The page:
DS: You asked in an earlier question whether colour reflected current economic conditions. I answered, "less so!" But, still, colour is always some kind of reflection of what is going on around us. The 1990s were all about 'green' - Gaia and mother earth! Now our concerns have switched to fears about water pollution and shortages. Hence the feeling for all those watery and washed out blues that were so dominant this summer.
As we move on a year, blues are no longer associated with fluid and liquid end-uses alone. They also take on more rugged and rigorous characteristics. They are teamed to colours of the land like ochre and sand and are to be seen in firmly 'constructed' end-uses. This new strength of character means that blue is rapidly turning into a 'basic' building block, usurping the role that black used to play.
Remember, you cannot divorce blue from denim and chambray and with that comes whole stories of pioneering and the traditional American work ethos! Interestingly enough, Levis, whose jeans are a standard for both, has been quick to understand this. Hence the wonderful advertising campaigns about Braddock and renewing run-down towns that have suffered tremendous job losses.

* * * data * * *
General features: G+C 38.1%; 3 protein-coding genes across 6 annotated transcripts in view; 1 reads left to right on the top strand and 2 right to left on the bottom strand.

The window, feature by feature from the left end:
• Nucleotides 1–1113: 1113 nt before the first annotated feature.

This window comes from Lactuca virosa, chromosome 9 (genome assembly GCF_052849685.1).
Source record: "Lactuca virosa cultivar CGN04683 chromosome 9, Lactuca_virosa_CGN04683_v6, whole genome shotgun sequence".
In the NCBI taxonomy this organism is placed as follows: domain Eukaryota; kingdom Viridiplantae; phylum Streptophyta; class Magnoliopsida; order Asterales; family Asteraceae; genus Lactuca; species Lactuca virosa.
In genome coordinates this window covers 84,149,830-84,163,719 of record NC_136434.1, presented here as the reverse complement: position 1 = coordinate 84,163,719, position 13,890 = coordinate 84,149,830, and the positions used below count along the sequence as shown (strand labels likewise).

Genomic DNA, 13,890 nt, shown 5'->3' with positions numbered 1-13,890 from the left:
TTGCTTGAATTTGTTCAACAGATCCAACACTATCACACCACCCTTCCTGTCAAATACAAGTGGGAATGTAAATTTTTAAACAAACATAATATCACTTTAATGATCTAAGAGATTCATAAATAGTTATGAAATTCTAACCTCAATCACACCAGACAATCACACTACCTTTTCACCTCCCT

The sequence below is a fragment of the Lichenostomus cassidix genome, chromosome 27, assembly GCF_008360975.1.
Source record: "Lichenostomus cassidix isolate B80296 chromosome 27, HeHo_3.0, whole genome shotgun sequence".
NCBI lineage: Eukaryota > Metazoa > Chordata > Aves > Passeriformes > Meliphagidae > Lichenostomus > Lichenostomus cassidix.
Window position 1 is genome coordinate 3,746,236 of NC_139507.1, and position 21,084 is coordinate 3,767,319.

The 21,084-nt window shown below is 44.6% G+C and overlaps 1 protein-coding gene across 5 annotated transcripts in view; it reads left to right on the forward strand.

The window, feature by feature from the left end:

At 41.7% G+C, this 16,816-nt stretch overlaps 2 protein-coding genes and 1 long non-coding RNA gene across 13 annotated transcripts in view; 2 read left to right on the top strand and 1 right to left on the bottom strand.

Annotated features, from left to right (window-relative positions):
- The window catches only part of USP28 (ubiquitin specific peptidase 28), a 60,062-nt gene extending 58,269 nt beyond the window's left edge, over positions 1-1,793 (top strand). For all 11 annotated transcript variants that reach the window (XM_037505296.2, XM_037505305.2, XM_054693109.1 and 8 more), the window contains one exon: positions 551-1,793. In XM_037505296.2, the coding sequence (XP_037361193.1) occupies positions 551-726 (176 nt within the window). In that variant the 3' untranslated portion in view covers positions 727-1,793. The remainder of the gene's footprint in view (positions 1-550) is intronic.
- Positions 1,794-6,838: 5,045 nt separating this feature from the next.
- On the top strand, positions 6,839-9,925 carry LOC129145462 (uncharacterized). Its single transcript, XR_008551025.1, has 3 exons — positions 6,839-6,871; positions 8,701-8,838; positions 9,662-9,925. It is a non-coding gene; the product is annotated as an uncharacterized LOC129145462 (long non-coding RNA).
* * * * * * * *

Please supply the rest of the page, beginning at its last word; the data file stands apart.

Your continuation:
TONES: Weighty neutrals remain strong yet vibrant brights are emerging in every product category. Do you feel these two trends reflect division and conflict?
DS: There is no conflict in this statement. The point is that the concept of colour is touching everything - even those eternal neutrals like sand and beige. The new calling is for basic tones that are shaded and imbued with peaceful and beautiful colour. This sea change in traditional and fundamental parts of the palette will affect all end-uses and sectors of industry. So, get ready for that classic trench coat resurrected in new mid-tone hues with a weight and complexity never fully explored in the past!
Remember, too, that when we are talking about brights and colour, we are not just talking about simple primary hues anymore but move-ons into sophisticated levels, allowing for clever plays on colour and complex mixes, where tones are paired or worked in larger groups (often with neutrals and the new coloured neutrals) to bring drama and newness.